The road with Fred has been a bumpy one. After we got through the distemper, we had another scare. Fred started chewing on his tail. It wasn’t just chewing the hair off. Fred mutilated his tail. When I called our vet, Larry assured me that allergies cause chewing and some cortisone would fix it right up. However, when Larry looked at Fred, Larry said, “Well, allergies are one thing, but sometimes we run into dogs with a neuropathy.” Simply explained: sometimes dogs just mutilate their tails and their tails have to be amputated. I was okay with that. It wasn’t my idea of fun, but it wasn’t the nightmare we had been through with the other puppies.

Then I had a question. “Larry, is this just because he’s a weird dog or because of the distemper? We were warned to watch for weird behavior. This is pretty weird. Is this an effect of distemper in his brain? Will amputating his tail stop him from mutilating any other part of him, or will he just move to something else?”

The answer was one that only 40-years of veterinary experience could give. Larry smiled at me, patted Fred on the back, and said, “Jerri, let’s give him a cortisone shot with some topical treatment and see what life is like in 48 hours.” I nodded.

When I left, Larry said if things weren’t better in 48 hours to call so we could schedule surgery for the next week. Again, I nodded.

Forty-eight hours later, Fred had quit biting his tail, and we were feeling optimistic. By the next week, we were seeing signs of healing. Now, the tail has hair on it as well. You’d never know anything was wrong.

Life is amazing, isn’t it?

So we have our healthy Fred, who, as Rob says, is the comical relief for the family. When I sweep, I have to put him outside so he doesn’t chase and attack the broom. Mopping is so funny because he slides around while chasing the mop. He thinks the vacuum will suck him up, but if I leave it on while I do something, he sits on it. I keep telling him that is not a good idea considering the tail trauma he has already endured. When we try to wash the deck, he attacks the water from the hose, and you should see the sticks I have to take back outside after he brings them in.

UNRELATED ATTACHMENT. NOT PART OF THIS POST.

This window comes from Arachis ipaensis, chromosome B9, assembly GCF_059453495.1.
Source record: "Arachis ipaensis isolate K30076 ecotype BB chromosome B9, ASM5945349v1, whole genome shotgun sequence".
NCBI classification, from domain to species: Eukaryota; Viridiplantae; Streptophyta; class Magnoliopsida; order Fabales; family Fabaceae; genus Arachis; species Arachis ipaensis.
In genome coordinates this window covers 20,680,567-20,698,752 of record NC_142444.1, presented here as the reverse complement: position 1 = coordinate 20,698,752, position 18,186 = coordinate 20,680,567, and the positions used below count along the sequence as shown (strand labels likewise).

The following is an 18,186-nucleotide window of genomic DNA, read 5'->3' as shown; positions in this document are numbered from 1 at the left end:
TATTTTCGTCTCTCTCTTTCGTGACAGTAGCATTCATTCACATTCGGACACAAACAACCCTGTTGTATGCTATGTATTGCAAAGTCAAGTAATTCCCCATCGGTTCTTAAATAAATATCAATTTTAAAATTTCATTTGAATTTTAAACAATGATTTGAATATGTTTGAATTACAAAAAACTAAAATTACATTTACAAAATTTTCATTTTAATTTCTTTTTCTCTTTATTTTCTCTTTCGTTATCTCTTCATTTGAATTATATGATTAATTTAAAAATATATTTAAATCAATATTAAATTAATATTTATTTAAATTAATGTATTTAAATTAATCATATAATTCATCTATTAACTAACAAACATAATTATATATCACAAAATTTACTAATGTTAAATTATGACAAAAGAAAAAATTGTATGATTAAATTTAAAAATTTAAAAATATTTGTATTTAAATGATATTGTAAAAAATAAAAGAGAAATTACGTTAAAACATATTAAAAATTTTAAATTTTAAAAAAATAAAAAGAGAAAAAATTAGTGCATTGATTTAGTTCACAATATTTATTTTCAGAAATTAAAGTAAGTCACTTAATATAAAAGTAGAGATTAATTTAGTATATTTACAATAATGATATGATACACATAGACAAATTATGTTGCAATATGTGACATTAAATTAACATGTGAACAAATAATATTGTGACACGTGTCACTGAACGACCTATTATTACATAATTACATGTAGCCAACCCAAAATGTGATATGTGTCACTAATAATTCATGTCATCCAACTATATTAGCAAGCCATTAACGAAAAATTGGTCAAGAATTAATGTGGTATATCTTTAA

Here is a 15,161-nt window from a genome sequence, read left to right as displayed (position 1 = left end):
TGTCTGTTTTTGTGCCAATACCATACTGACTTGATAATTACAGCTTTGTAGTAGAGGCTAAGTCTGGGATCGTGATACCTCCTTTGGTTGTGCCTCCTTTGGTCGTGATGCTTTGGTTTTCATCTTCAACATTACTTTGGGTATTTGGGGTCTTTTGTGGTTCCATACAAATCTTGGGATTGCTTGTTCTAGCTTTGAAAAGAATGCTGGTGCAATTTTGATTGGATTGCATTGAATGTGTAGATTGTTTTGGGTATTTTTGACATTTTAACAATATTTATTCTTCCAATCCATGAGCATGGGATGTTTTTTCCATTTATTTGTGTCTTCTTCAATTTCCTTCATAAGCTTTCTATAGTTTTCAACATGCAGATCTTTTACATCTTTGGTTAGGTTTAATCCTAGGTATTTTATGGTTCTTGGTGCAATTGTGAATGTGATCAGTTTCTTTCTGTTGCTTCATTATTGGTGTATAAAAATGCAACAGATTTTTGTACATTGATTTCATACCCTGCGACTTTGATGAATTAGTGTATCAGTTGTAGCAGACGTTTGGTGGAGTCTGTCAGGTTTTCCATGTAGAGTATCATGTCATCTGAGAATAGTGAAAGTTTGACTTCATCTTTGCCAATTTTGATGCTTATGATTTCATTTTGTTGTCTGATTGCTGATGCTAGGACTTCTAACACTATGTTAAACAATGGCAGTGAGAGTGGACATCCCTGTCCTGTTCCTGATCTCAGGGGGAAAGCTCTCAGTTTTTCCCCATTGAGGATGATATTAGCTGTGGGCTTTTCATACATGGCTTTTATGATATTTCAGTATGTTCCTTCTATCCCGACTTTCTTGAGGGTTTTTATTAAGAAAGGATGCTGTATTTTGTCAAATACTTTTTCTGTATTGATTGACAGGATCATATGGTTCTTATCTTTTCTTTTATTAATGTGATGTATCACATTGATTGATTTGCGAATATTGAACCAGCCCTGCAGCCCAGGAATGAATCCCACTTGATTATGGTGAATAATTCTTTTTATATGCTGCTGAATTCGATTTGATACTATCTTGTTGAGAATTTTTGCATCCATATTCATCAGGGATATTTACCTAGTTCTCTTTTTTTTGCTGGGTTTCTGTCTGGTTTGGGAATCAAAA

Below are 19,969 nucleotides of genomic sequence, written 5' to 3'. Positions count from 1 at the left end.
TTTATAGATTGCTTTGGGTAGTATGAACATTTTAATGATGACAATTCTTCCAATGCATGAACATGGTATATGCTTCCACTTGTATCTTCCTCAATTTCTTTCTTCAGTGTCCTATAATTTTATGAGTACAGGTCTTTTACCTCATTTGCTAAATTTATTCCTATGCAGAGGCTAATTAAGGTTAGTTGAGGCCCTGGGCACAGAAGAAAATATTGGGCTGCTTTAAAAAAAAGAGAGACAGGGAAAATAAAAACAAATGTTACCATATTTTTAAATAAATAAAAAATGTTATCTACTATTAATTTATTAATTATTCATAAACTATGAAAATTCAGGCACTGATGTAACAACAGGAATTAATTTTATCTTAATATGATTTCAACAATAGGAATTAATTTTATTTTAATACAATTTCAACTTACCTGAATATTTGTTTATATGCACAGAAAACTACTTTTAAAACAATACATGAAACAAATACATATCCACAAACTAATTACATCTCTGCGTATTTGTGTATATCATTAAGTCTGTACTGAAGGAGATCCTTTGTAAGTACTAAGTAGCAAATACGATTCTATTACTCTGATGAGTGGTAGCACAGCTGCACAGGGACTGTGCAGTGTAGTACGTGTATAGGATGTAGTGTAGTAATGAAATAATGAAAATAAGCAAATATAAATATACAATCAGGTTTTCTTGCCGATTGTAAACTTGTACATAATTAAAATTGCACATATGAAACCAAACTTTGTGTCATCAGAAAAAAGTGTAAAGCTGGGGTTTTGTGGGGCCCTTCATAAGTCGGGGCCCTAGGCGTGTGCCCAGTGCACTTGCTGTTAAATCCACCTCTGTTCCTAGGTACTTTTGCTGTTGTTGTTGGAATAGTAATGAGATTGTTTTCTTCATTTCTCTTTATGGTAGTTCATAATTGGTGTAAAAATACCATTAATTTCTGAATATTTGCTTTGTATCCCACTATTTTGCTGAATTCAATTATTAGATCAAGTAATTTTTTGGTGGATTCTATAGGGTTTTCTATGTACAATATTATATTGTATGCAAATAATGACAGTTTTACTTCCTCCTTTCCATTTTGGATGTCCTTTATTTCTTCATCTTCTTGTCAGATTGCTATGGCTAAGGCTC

Fred and I start our day by wearing him down with a game of catch. First, we find all his tennis balls. Then I throw them until he trots by me with one in his mouth and carries it into the house where he drops it by his water bowl. Then he drops himself on the cold tile in the kitchen. Rob takes him for long walks, and one day Fred pulled Rob while Rob rode on a scooter belonging to one of the kids.

The funniest part is Fred’s unwillingness or inability to accept that he is not a lapdog. In the early morning after we’ve worn ourselves down playing ball, I will try to have quiet time either on the deck or in the study, and he comes in and sits his head on my lap. That is sweet. Then he puts his front legs and upper torso in my lap, which is nice. Then he places one huge back paw on one of my knees and slips up into my lap where he rolls over so he is lying like a baby in one of my arms and one of his sides is facing up for me to scratch. He then licks me sweetly or puts his muzzle against my neck and lies there.

No, Fred isn’t what we expected, but we definitely love him anyway.

And that is a pretty nice thing to think about on a glorious afternoon in Texas.

Praying you have such wonderful things to think about, too, and praying we all take more time to think about them……